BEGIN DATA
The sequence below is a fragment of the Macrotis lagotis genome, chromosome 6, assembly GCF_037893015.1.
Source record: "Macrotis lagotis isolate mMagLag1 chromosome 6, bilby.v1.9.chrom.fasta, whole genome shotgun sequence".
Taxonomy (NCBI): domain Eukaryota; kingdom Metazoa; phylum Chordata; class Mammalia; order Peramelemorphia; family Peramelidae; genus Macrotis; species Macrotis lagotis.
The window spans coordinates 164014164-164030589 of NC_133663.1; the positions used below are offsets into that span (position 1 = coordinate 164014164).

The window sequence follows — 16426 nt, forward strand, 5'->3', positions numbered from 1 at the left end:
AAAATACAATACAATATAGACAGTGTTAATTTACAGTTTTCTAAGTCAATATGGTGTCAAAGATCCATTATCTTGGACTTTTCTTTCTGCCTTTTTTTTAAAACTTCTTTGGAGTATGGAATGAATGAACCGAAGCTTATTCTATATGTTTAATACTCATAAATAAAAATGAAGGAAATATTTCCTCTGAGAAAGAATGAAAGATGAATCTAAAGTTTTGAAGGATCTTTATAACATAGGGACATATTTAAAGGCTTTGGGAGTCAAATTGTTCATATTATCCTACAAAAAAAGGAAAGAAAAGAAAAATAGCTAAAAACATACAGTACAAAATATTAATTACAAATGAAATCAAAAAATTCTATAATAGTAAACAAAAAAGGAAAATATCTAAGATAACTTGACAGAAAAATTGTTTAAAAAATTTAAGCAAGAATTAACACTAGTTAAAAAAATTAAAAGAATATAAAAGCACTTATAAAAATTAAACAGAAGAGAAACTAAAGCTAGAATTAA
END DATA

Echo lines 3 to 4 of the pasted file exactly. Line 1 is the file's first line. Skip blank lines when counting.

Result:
Taxonomy (NCBI): domain Eukaryota; kingdom Metazoa; phylum Chordata; class Mammalia; order Peramelemorphia; family Peramelidae; genus Macrotis; species Macrotis lagotis.
The window spans coordinates 164014164-164030589 of NC_133663.1; the positions used below are offsets into that span (position 1 = coordinate 164014164).